We may not be able to define evil, but most of us think we know it when we see it.
Unfortunately, that leads to equations such as Bush=Hitler, or the bumper sticker I saw on a car yesterday that said, “War is just terrorism with a bigger budget.”
And it also leads to the false notion that we can truly understand the genesis of evil, when sometimes it’s hard enough to simply recognize it, and to deal with it in an appropriate and timely fashion.
Hannah Arendt caused a hue and cry when she watched the Adolf Eichmann trial and described the defendant’s demeanor as showing “the banality of evil” (scroll down to #6, here). Suzanne Field’s piece on evil, in today’s Real Clear Politics, refers back to Arendt and describes instead what Field calls the “frivolity” of evil. Although I think “frivolity” is a poor choice of words, Field is making a good point nevertheless:
The devil wears many disguises, and one of them is the appearance of normality, perhaps the most dangerous phenomenon of all, because it’s a disguise unto itself.
Evil is real, but evildoers are all too human. In the photograph we know of him, Mohammad Atta’s eyes may look as though all human kindness had been scooped out of him, but his family probably didn’t see him that way—although the Portland Maine employee who watched him go by and onto that airplane on that fatal day said that he looked like a “walking corpse.”
Hitler had a strange look to us, but the German people found him highly charismatic and appealing. Ahmadinejad, as Fields points out, has no evil aura:
His clowning, his weaving, his bobbing, his smiling on the podium at Columbia University lent an air of normality to his lies and deceitfulness. He looked silly at times, but he didn’t frighten anyone with his stage presence.
Our wish for the mark of Cain, or cloven hooves, or some other clear sign of evil originates in the fact that it is only by their works that we know them, and by then it can be too late.
Of course, evil is sometimes telegraphed way ahead of time by words, and this is true in the case of Hitler and Ahmadinejad. Why are these words so often ignored by so many?
It’s easy to say it’s all just bluster. It’s easy to think we are too powerful to be seriously threatened by these little people who sound so crazy. Those who made that mistake with Hitler lived to regret it.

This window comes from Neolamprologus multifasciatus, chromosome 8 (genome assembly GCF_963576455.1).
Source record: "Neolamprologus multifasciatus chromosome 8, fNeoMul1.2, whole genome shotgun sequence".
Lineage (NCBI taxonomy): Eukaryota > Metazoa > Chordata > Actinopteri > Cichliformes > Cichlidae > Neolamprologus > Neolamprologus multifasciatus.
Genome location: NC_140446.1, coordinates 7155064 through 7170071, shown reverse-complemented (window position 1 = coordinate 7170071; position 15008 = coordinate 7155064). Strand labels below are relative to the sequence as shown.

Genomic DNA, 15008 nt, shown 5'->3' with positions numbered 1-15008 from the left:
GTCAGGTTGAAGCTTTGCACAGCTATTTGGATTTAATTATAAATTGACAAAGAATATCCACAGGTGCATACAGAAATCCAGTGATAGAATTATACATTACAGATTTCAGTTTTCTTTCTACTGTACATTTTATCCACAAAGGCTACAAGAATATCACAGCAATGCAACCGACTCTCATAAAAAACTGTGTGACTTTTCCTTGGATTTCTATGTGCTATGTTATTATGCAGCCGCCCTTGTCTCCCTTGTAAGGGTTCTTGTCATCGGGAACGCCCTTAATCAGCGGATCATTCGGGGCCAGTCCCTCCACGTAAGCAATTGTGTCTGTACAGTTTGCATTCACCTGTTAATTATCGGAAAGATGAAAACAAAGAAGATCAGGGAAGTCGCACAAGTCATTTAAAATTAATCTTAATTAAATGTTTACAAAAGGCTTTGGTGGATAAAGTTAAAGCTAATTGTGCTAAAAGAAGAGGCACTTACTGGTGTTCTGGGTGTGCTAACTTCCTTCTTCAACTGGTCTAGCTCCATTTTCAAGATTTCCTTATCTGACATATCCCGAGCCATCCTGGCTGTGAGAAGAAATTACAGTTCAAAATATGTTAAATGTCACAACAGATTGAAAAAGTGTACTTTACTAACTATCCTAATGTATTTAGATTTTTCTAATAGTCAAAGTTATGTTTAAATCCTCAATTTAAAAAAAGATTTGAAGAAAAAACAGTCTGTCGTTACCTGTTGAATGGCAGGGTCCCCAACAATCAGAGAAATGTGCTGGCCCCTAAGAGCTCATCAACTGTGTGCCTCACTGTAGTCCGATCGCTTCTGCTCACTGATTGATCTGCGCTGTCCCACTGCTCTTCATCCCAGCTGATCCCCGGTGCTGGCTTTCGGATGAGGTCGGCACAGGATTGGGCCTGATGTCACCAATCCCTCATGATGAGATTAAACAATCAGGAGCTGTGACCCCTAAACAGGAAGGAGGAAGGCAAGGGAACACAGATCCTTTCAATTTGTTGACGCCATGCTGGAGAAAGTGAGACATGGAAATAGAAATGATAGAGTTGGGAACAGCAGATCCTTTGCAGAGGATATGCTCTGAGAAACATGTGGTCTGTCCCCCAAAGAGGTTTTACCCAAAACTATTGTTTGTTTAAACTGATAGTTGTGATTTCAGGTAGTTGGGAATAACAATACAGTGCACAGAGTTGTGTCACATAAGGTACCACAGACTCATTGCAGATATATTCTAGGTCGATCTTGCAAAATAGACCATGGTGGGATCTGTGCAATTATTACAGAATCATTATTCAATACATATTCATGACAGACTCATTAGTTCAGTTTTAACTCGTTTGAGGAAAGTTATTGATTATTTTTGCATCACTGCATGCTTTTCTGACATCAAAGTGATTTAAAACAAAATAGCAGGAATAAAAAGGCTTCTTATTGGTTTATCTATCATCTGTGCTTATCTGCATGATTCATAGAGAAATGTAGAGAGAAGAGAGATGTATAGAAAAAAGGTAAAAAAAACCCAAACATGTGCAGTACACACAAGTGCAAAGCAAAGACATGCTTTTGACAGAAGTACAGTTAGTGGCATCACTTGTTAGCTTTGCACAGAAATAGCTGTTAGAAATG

But one of the most fundamental errors people make when judging evil is to think we understand it, when we don’t. The fact that Hitler was most definitely a human being leads us to think that if we knew enough facts about him, we could explain the etiology of his evil.
But Hitler’s evil seems to have been much more than the sum of his parts—the illegitimacy, the lousy childhood, the failed art career, the anger at Germany’s WWI defeat. Try as one might—and many have tried—Hitler’s evil can be described and detailed but never understood nor, ultimately, explained.
The other fundamental error people make when judging evil is thinking it is less evil than it actually is, and more amenable to persuasion, argument, or kindness. Because those who do evil are human, we think they are subject to the same fears and doubts, loves and anxieties, concerns and scruples, as the rest of us. Perhaps when they were children they were, although in the cases of sociopaths and psychopaths the notion is that they were born lacking something we tend to call a conscience. At any rate, by the time we know about them, something quite unusual seems to be going on in their psyches.
I think of the example of Stalin who said, on hearing that his son had tried to commit suicide but had only managed to shoot himself in the stomach and live, “He can’t even shoot straight.”
People such as Stalin or Hitler or Ahmadinejad or Saddam Hussein are about power. That is the coin of their realm, and power is their mother tongue, even though they can learn to speak secondary languages in order to give the appearance of reasonableness. Do not forget that it is a facade, and do not believe that you know them. As Field points out about Ahmadinejad:
We may think he was humiliated by the hostility he confronted at Columbia, but maybe he, like Hitler, understands how to play it out to his advantage against the gullible, the feckless and the frightened.
Shakespeare, who may have understood human nature as well as anyone on earth and could speak about it better than anyone on earth, had something to say about all of this, of course. And so I’ll close with his words:
One can smile and smile and be a villain.